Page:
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Having spent a lot of the last year and a half in Iraq working variously for CNN, Fox and for the Coalition the question I most often get asked is "are things really like what we see on TV?" This is on my mind just now because the question came up, again, last night.
We were sitting at a combination bookstore, cyber-café and trendy bar just off Amman’s First Circle, an old neighborhood of stone houses and striking views, the sort of place that exemplifies the modern society Jordan is becoming, and from which Iraq increasingly seems to be retreating. The questioner was a Fulbright scholar, an Arab-American newly arrived in Jordan for his year of study. But the question is not novel: I got it from left-wing activists when I spoke at a church in Vermont last July. I got it from solid Republican stalwarts from Colorado when I was on vacation in August.
The answer is that it is better, and it is worse. We have become so polarized in the United States these days that shades of gray do not register well with most Americans, but if there is anything that nearly two decades in the Middle East have taught me it is that gray is the region’s predominant color.
Yes, Iraq is better than it often looks. The United States and its allies have done a lot to create the groundwork for local democracy at the village and town level, to get schools built and stocked with supplies and to get reconstruction projects both large and small started. The reason you do not hear about a lot of these things is not some huge left-wing media conspiracy, but the simple fact that much of it happens far from Baghdad in places that were hard for the international media to get to six months ago and are effectively impossible to reach today. Anyway, news is about conflict, and there is plenty of that in Baghdad to keep reporters busy (if they don’t get killed or kidnapped).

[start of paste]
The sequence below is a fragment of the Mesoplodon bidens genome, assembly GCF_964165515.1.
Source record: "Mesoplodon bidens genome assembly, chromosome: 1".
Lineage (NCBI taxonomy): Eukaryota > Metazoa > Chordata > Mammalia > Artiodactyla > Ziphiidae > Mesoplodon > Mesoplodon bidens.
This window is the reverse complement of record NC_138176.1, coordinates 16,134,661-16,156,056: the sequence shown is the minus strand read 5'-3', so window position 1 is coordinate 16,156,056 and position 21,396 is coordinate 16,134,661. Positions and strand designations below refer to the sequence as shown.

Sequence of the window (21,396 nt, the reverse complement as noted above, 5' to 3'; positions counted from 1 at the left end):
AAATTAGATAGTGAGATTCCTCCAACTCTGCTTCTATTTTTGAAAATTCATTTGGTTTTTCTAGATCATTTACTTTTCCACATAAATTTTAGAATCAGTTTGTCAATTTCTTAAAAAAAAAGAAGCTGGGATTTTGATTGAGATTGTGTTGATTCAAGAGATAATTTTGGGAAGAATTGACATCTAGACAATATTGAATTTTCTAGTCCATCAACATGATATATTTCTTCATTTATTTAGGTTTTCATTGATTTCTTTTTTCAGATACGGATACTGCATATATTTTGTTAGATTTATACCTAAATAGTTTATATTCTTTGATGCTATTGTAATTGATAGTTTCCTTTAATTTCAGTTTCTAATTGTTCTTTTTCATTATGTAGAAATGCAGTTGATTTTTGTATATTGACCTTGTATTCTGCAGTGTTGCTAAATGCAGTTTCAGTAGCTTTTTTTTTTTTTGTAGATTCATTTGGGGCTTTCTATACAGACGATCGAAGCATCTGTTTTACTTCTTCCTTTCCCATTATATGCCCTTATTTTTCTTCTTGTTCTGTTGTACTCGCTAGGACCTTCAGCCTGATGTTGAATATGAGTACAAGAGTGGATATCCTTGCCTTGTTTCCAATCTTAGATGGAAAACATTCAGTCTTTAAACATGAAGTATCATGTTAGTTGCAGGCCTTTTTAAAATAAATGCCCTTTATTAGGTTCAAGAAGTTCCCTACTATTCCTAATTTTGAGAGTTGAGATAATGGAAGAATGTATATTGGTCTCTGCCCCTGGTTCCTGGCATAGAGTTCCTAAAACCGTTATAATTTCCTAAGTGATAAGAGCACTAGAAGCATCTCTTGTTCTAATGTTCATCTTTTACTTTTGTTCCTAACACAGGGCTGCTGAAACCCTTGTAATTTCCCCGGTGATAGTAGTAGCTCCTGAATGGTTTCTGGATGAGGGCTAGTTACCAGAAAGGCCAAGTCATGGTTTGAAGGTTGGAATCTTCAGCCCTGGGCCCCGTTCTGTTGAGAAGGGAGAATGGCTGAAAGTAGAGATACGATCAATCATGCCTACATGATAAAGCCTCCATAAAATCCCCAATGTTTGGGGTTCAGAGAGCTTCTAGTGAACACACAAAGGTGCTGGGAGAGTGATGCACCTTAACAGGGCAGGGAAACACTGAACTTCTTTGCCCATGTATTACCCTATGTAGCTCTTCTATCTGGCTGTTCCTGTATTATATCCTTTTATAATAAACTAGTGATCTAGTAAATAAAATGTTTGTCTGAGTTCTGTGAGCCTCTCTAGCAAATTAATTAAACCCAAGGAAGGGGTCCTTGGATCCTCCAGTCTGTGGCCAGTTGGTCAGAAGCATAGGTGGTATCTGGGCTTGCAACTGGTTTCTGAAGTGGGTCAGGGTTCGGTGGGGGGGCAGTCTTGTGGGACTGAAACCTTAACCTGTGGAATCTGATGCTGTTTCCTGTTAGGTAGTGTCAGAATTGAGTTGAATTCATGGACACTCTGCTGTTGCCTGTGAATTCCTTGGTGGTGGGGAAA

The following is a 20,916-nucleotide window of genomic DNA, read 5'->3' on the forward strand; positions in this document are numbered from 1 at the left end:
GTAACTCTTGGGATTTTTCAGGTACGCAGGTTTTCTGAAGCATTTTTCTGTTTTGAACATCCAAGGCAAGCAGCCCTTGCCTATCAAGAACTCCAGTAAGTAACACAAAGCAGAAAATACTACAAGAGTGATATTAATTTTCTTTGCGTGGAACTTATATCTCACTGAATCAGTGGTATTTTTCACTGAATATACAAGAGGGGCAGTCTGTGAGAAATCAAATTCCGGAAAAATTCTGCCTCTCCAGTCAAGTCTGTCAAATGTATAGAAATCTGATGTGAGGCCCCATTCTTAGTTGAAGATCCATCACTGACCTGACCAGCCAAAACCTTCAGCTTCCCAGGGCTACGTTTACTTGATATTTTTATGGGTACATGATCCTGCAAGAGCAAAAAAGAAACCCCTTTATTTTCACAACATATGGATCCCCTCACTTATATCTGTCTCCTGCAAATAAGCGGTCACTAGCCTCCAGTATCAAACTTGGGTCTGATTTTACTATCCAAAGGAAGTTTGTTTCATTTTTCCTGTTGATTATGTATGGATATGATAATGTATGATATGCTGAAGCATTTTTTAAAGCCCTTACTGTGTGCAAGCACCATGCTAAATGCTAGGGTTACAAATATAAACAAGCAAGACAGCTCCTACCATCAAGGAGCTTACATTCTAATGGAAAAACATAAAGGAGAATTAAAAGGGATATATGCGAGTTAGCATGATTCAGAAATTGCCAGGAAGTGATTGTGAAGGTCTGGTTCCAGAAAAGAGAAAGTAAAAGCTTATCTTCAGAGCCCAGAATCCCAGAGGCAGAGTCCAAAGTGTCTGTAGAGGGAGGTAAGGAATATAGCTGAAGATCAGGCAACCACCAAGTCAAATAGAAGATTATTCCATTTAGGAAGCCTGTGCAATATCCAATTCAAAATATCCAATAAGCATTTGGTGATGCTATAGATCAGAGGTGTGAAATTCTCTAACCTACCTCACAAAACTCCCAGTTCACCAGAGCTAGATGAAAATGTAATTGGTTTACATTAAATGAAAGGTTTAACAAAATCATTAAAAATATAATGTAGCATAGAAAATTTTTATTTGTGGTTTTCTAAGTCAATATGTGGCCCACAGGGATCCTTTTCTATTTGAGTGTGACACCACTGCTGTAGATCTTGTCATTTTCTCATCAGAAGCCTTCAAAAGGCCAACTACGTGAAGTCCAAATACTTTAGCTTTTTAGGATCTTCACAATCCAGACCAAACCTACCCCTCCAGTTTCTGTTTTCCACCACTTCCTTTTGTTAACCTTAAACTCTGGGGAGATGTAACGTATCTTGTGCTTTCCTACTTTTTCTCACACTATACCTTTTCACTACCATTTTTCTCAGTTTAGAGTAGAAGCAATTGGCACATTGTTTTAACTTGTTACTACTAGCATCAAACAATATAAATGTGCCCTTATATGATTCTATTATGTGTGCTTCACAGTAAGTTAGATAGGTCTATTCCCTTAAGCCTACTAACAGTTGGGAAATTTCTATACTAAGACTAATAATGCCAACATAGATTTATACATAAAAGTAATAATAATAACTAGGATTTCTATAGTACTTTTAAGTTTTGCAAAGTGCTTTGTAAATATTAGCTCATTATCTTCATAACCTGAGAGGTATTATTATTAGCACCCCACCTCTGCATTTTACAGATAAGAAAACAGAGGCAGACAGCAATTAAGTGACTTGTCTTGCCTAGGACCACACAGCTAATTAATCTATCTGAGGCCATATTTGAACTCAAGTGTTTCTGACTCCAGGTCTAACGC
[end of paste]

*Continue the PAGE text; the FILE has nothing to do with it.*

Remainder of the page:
But, no, Iraq is also worse than it looks precisely because all those reporters bottled up in the capital are so focused on the day-to-day carnage that in many cases the bigger picture is lost, and that bigger picture is that the failure by the US to restore security and the provision of basic services (power, water, sewage) renders moot much of the good the US has done. New schools mean little to people who do not feel safe getting their children to and from those schools. Local councils are a nice start, but power still resides in Baghdad and with the Americans and everyone knows it.
I should add that I know people – people who know a lot more about Iraq than I do – who would agree with everything I’ve just said, but still manage to draw relatively positive conclusions about the future. Not many people, I grant, but in fairness I figured I should let you know they are out there.
So is it Iraq better or worse than what you see on TV? Both. And moreso with each passing day.